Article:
THERE was a time, not so long ago, when the notion that the United States should support the State of Israel was considered to be one of Washington's political axioms. "You should not criticise the Jewish State" ranked just below "you should not attack the US Constitution" when it came to the set of rules that Democratic and Republican lawmakers would follow.
That the United States had a "special relationship" with Israel - not unlike the one that it had with Great Britain - reflected historical, cultural, political and geo-strategic considerations. This include the impact that the Jewish Holocaust in World War II has had on public opinion; the sympathy for the so-called Chosen People among Scripture-reading Christian Americans; and the influence of a politically active American-Jewish community whose members resided in key electoral states and contributed money for the two major parties; as well as the strategic ties between Israel and the United States that evolved during the Cold War.
The support for Israel was part of a bipartisan consensus, with both Republican and Democratic presidential and congressional candidates burnishing their ties with the Jewish State and showing up in droves for the annual conference of the American-Israeli Public Affairs Committee (AIPAC), the powerful lobbying group representing the vibrant pro-Israel community.
In fact, for many years it was the Democratic Party - the political home of the majority of American Jews, who have consistently been voting for Democratic presidential candidates - that has been regarded as promoting a more pro-Israeli agenda than the GOP, with many liberals lauding Israel as a democratic and progressive bastion in the Middle East, while the pro-business Republicans were seen as more aligned with the Arab oil-producing nations in the Persian Gulf.
But history never stands still. For several decades during and after World War II, a powerful China lobby helped consolidate support in Washington for the Chinese nationalist and anti-communist leader Chiang Kai-shek who became the founder of Formosa (now Taiwan), and ensured that the United States refrain from recognising the communist regime in Beijing as the representative of China.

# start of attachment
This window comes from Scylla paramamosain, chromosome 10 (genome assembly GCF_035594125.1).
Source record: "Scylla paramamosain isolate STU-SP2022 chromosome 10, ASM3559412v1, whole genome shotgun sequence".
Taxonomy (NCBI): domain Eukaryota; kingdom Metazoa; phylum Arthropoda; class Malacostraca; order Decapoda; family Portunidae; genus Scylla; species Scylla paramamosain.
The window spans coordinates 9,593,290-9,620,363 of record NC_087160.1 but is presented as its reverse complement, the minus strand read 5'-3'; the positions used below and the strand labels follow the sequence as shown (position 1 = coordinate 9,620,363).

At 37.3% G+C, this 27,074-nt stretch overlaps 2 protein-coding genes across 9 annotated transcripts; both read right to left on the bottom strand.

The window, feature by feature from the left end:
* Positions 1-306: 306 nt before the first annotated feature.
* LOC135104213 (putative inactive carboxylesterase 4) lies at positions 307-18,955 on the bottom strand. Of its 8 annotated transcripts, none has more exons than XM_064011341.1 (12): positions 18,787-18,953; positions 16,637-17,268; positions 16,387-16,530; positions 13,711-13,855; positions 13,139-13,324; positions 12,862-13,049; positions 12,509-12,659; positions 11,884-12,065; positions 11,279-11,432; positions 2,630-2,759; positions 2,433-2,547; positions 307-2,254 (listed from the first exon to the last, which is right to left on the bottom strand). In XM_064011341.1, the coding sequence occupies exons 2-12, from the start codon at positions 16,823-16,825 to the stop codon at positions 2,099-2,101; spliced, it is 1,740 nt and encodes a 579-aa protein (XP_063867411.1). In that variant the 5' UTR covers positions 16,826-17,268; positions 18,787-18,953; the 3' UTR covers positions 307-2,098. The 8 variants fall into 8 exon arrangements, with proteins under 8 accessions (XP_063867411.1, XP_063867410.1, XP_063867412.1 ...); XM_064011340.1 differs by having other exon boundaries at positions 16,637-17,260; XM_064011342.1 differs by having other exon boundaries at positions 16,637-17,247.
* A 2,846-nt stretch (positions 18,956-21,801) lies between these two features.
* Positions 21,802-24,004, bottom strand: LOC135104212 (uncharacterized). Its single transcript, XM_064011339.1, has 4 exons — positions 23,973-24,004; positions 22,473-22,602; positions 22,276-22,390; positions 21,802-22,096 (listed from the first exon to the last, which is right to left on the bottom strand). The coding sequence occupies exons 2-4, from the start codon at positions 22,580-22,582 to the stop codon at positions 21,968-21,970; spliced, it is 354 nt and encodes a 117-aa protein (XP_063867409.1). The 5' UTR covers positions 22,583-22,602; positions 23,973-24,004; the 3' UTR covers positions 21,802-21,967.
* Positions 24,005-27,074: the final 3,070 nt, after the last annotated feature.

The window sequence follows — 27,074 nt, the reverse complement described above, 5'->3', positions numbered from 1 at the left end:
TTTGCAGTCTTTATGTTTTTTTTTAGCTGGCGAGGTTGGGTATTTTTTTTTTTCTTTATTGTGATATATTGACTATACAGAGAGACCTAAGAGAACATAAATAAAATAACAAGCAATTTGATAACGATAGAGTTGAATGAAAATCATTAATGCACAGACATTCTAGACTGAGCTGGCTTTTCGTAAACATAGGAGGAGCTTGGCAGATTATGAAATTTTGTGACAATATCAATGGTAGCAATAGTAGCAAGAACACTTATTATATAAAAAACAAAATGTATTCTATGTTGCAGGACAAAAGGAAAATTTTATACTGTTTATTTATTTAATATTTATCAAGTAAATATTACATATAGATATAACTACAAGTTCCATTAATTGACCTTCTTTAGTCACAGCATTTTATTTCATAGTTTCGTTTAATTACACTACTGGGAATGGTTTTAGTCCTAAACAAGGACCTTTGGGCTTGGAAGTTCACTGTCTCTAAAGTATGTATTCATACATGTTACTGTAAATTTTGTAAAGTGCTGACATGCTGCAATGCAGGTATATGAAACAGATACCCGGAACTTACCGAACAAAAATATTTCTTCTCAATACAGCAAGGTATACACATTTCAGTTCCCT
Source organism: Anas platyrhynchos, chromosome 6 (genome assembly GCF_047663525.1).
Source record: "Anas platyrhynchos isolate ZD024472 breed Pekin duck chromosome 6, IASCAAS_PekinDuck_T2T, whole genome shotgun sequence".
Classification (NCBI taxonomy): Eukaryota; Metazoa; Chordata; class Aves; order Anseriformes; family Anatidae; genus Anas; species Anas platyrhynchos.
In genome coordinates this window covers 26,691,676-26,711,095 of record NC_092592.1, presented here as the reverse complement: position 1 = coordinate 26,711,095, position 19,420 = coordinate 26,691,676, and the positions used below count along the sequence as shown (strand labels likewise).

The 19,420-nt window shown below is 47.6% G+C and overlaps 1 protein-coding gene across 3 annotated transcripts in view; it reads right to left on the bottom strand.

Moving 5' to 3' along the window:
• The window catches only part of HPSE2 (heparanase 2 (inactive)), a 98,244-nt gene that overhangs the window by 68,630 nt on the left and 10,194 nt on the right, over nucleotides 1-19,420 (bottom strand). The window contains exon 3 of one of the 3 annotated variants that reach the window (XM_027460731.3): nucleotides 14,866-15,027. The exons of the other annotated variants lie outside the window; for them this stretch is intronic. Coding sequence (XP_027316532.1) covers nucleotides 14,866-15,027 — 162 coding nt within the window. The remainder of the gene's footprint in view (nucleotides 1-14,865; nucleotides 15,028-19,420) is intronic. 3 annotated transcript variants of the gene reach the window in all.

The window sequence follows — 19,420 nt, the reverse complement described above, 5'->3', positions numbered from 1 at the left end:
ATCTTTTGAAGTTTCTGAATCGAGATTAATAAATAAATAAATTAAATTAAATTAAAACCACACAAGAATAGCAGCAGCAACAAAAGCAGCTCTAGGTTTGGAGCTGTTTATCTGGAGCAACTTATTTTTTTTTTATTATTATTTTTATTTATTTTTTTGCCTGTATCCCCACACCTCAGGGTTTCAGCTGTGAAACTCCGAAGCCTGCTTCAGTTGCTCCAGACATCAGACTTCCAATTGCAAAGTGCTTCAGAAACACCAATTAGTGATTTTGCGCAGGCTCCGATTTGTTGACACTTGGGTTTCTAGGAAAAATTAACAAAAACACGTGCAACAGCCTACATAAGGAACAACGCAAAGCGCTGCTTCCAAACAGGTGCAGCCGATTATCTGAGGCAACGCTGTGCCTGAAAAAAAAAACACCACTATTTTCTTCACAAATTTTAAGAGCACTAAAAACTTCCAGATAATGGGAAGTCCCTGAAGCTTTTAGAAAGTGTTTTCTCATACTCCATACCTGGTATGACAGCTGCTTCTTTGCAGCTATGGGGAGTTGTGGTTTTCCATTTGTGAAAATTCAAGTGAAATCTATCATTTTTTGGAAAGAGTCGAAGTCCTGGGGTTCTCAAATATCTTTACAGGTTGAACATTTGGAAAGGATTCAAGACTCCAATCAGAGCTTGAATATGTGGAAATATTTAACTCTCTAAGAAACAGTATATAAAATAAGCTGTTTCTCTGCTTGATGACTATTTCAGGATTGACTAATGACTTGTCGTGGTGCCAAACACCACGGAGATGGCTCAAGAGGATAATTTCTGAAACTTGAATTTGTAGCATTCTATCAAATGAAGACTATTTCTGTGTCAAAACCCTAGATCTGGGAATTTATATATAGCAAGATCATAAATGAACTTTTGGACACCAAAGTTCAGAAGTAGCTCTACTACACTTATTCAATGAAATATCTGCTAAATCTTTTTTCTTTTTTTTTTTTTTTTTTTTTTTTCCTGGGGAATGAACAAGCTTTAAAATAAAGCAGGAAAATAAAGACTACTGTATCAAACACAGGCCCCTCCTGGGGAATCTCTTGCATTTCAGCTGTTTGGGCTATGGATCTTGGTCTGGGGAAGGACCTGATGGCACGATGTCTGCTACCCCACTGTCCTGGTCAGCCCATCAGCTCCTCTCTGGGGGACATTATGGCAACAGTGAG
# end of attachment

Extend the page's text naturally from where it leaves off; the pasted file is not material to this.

But then the balance of power abroad and in Washington became transformed, leading to a major change in the US relationship with Taipei and Beijing, and to the collapse of the old China lobby.
Is it possible that America's special relationship with Israel will also go through a similar transformation in the future? That is a question that friends of the Jewish state are asking themselves in the face of what seems to changing attitudes towards Israel - at least among members of one political party.
Indeed, the issue of American support for Israel has already created serious splits in the Democratic Party, highlighted by the response of the party's political elders to the criticism of Israel by the newly elected congresswoman from Minnesota, Representative Ilhan Omar - one of two Muslim female Democrats elected to Congress last November - who, among other anti-Israeli comments, tweeted recently that the support for Israel was "all about the Benjamins, baby", a reference to hundred-dollar bills.
Translation: The backing for Israel is bought by financial contributions from its lobby. Indeed, after being asked to elaborate on her comments, Ms Omar - who was born in Somalia and sits on the powerful House Foreign Relations Committee - simply tweeted: "AIPAC". In a separate media interview, she argued that Israel was not a democratic state and compared it to Iran.
The other Muslim female candidate elected last November, Representative Rashida Tlaib, a Palestinian-American lawyer from Michigan, has voiced support for replacing Israel with a non-Jewish state, and was attacked for suggesting that lawmakers who were supporting a pro-Israeli bill in Congress "forgot what country they represent".
Critics noted the two congresswomen were employing anti-Semitic stereotypes - that Jews use money to buy influence and that American Jews are suspected of exhibiting "dual loyalty" - an allegation that they both denied after apologising for what could have been construed as offensive remarks.
But in a way, whether their comments were echoing anti-Semitic biases or not may be beside the point since their criticism of Israel, and in particular its policies towards the Palestinian residents of the occupied West Bank, are now shared by large segments of the Democratic Party's electoral base. That could affect US policy towards the Jewish state if the Democrats regain control of the White House in 2020.